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Congressman Tony Cardenas

Representing the 29th District of California

CÁRDENAS, DELBENE LEAD PUSH FOR COMPUTER SCIENCE FUNDING

Mar 18, 2016
Press Release

Washington, DC – Today, U.S. Rep. Tony Cárdenas (D-San Fernando Valley), led more than 60 House members in calling for a $100 million investment in computer science education. The letter to House Appropriators, which was co-led by Congresswoman Suzan DelBene (WA-01), aims to make computer science available to all students.

“Unfortunately, too few students in the United States today are exposed to computer science and given the opportunity to pursue high-quality programming and coding coursework,” the letter states. “By allowing more schools in our communities to teach vital skills like coding, programming, designing and debugging, we can make sure our kids aren’t left unprepared for a rapidly changing economy.”

The letter calls for $100 million for Computer Science for All Development Grants in 2017, which would provide essential resources to help school districts expand students’ access to computer science from kindergarten through high school. This proposal was also included in the President’s budget request as part of his Computer Science for All initiative.

It was signed by 63 House members and supported by the STEM Education Coalition and the Computer Science Education Coalition. A copy of the letter is available HERE, and the full text follows:

Dear Chairman Cole and Ranking Member DeLauro:

As you work to develop the Labor, Health and Human Services, and Education Appropriations bill for FY 2017, we ask that you support the President’s request for $100 million for Computer Science for All Development Grants to make computer science learning opportunities available to every student in America.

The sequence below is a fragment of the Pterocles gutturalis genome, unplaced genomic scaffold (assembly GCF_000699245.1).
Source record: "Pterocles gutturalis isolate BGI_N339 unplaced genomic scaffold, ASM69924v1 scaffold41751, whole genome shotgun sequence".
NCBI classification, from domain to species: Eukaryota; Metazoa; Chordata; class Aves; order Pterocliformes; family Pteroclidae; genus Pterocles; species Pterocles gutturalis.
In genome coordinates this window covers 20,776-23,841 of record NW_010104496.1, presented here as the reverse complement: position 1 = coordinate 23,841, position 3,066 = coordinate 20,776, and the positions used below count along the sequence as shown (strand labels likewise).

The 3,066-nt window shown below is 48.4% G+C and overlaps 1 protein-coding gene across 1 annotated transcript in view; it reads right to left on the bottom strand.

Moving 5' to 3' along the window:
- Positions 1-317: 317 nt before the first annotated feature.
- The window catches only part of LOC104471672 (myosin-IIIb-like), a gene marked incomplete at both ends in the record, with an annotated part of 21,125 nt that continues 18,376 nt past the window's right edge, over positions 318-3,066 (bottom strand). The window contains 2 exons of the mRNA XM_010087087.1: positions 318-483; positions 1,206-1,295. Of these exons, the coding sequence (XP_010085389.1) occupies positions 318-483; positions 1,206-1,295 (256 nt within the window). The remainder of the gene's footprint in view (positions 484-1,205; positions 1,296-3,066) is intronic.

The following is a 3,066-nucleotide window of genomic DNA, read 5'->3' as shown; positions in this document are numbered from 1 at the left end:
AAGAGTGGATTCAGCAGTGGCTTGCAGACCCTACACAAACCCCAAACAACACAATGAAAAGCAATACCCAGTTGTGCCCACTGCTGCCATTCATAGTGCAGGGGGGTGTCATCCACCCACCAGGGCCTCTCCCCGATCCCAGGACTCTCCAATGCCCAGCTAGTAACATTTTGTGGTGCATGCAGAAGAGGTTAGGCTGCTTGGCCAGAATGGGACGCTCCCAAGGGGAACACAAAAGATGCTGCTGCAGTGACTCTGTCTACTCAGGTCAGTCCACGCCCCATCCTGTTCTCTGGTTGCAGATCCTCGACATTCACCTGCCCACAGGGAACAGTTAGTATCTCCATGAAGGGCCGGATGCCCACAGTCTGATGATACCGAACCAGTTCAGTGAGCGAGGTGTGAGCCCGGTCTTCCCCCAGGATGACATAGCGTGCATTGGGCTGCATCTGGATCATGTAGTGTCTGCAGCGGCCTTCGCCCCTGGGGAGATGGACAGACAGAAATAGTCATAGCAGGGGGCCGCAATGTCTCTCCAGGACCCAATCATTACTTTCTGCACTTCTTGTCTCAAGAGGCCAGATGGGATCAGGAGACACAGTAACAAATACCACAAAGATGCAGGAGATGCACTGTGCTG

Computing technology has become an integral part of our lives, transforming both our society and our nation’s economy. According to the Bureau of Labor Statistics (BLS), there will be roughly 10 million jobs in STEM fields by 2022, and of those jobs, half are expected to be in computing and information technology. That’s nearly 5 million good-paying jobs waiting for those who choose to study computer science. Yet despite these opportunities, there continues to be a substantial shortage of Americans with the skills needed to fill computing jobs — particularly among women and minorities. Ensuring all kids in K-12 schools have access to computer science learning opportunities is a critical step in preparing them for the college degrees and careers of the future. 

Unfortunately, too few students in the United States today are exposed to computer science and given the opportunity to pursue high-quality programming and coding coursework. Only 1 in 4 American schools currently teach the subject, and more than 20 states still do not allow computer science classes to count toward high school graduation. What’s worse, dramatic disparities remain for girls and students of color. Last year, less than 25 percent of students taking the Advanced Placement (AP) Computer Science test were girls, while less than 15 percent were African-American or Latino. It is time for Congress to take decisive action to increase access to computer science education for all. 

To prepare the next generation to compete in the digital economy, the President’s budget proposes an important investment in new Computer Science for All Development Grants. These grants will provide essential resources to help school districts expand students’ access to learning opportunities in computer science, from kindergarten through high school — a critical move to ensure the strength of our future workforce and our long-term economic growth. By allowing more schools in our communities to teach vital skills like coding, programming, designing and debugging, we can make sure our kids aren’t left unprepared for a rapidly changing economy. 

While we understand the difficult fiscal challenges you face, we encourage you to recognize that computer science is quickly becoming an essential skill for today’s students — tomorrow’s workers — by funding the President’s request for $100 million for Computer Science for All Development Grants. Thank you for your consideration of this request.